Pretend that you were leaving for 11 days and that you are going to be completely offline. No ability to read e-mail, even if you wanted to read e-mail. No ability to check-in by phone, even if you wanted to check-in by phone.
What would life look like on the 12th day of your return?
A few hypotheses:
1. You Will Be Missed Far Less Than You Imagined:
All of us over-estimate our own importance. We think that we are more important to the organization and to our team than we really are. We think that other people will not be able to step up to the work we are doing, and they always do.
The cold hard facts are that every one of us is replaceable. None of us are as good at our jobs as we think. The world, and our places of employment, will keep going on without us. These facts may be depressing, but an extended period of being out-of-contact is a good reality check, and will hopefully serve to make us a bit more humble (and maybe stressed out) about our work and our careers.
2. Your Team Will Be Sort of Happy That You Were Away:
This is only really true if you are in management. If you are one of those people that do more doing than talking then you will severely missed. Anyone on the front-lines, at the pointy-end of the spear, is greatly missed when they are away. The fact is that we are all trying to do more without adding more people, and the folks that do the most are those that get the real work done while the rest of us are at meetings.
But, if you are someone who is in charge of anything - then trust me - your team will be happy for a bit of a break from your presence. It is not that they don't like you, or appreciate what you do, it is just that sometimes they want to do their work without you sticking your nose in their business. They know what they are doing, they are internally motivated by the work, and they will be glad for a few days when they can not worry about managing their managers.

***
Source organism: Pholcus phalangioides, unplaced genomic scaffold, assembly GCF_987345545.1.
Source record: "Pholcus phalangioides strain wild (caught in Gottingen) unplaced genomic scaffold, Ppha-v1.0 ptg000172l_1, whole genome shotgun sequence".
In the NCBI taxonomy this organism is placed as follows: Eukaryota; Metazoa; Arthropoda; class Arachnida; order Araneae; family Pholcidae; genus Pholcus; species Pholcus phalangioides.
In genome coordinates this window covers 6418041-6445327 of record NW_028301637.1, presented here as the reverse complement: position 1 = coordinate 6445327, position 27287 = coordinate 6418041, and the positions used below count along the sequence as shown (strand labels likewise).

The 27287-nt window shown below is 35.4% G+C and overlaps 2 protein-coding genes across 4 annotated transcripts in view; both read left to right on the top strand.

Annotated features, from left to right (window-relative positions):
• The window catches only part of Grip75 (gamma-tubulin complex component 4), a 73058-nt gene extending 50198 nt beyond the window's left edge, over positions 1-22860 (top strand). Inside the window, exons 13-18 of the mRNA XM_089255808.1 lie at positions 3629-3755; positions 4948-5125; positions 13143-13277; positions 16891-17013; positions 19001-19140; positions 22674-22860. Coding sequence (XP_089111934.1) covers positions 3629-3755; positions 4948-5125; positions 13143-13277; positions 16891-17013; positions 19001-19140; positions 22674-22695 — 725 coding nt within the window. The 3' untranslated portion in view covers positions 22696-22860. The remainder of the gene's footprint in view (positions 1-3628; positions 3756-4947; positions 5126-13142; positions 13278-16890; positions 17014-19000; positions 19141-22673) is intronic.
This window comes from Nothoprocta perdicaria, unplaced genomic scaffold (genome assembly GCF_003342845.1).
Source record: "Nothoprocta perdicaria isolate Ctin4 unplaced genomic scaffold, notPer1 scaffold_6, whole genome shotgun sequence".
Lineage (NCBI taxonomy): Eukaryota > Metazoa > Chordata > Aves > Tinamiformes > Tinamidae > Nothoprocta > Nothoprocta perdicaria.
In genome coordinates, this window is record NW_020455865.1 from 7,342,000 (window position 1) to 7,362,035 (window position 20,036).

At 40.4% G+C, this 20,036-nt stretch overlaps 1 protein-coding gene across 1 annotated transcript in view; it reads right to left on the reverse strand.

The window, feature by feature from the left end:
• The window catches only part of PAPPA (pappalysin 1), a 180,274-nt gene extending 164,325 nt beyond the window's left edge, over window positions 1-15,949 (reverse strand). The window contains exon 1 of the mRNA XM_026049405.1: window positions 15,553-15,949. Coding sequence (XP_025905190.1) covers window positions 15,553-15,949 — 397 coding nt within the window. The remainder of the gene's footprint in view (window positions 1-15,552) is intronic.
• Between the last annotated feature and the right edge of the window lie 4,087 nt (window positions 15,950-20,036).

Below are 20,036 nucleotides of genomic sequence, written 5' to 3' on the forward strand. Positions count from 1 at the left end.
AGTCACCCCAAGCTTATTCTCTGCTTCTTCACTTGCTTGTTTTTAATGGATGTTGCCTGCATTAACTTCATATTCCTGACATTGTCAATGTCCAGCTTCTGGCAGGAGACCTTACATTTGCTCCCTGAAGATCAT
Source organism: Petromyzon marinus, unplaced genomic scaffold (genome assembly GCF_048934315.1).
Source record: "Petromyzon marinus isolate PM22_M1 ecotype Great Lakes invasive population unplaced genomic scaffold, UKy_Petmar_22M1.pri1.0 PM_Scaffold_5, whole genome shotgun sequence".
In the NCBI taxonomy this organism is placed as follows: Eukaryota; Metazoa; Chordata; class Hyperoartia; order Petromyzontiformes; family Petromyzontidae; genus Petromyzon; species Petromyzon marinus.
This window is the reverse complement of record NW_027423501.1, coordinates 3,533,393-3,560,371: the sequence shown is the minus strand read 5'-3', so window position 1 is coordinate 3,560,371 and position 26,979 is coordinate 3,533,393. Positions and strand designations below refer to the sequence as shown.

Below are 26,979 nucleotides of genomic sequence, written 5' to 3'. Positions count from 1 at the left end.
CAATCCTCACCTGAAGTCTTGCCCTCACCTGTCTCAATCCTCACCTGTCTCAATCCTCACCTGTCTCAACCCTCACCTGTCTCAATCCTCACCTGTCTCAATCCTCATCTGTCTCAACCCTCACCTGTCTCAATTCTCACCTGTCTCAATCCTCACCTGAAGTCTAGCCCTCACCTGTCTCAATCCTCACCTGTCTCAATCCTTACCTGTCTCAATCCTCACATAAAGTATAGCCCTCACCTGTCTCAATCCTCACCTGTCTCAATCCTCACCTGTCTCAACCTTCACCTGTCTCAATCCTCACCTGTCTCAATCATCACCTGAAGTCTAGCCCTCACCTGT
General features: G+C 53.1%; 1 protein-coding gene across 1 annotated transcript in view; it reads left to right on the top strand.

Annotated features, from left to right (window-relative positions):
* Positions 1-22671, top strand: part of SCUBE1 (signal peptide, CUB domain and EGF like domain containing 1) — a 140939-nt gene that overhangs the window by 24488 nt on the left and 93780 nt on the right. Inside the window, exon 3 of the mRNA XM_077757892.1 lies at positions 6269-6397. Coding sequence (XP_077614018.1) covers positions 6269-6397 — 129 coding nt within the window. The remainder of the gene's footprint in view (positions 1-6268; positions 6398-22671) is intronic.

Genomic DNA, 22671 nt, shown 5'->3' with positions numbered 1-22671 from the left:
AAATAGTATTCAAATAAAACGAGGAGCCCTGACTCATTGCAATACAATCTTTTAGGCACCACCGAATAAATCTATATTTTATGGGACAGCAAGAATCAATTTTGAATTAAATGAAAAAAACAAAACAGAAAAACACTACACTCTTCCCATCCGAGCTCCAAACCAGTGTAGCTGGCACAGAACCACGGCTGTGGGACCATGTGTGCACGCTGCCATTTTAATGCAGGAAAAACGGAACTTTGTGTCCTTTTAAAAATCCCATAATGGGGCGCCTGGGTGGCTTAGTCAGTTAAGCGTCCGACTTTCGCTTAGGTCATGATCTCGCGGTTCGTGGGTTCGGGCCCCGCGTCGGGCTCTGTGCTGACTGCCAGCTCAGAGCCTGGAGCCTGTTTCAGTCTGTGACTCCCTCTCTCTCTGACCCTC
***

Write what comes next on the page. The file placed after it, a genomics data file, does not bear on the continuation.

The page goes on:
3. You Will Lose A Solid Day of Work Weeding Through E-Mails Upon Your Return:
How many e-mails will you have to weed through after 11 days of being offline? 500? 1000? More?
You will be shocked at how many e-mails that you are cc'd on. By how many e-mails that don't really seem that urgent when read 8 or 9 days after they were sent, but that you would have dropped everything to answer had you been online. You will wonder how you ever get anything done if you get so many e-mails in a day. The sheer volume of marginally useful and still time consuming e-mails will make you wonder if we have created our own digital torture devices. You will think about how you got yourself in a situation where you feel the need to constantly check your various screens and devices for new e-mail messages.
You will vow to make some changes in your e-mail habits, but you will not follow through. Quickly, you will revert back to your old e-mail habits, forgetting all the reasons why you vowed to make a change.
4. You Will Tell Your Colleagues That They Should Also Go Dark For An Extended Time - They Will Not Listen:
Going offline for 11 days will change your perspective on work, collaboration, and communication. You will think about what you and your team does differently, and have some ideas about how things can change.
When you tell everyone how wonderful it is to go offline for 11 days they nod politely. But really they will think that you are nuts.
The truth is that we work so much because our work is interesting.
We stay in constant contact because constant contact is the new way that people work.
Going offline for an extended period of time is neither desirable or feasible. You will try to convince your colleagues to give it a shot, and mostly you will fail.
To test these hypotheses I have decided to fly to an undisclosed location with my family. A place where I will be totally off the grid (hint - the only country in the Western Hemisphere without a standing army).
Looking forward to seeing all of you again on day 12 when the experiment comes to an end.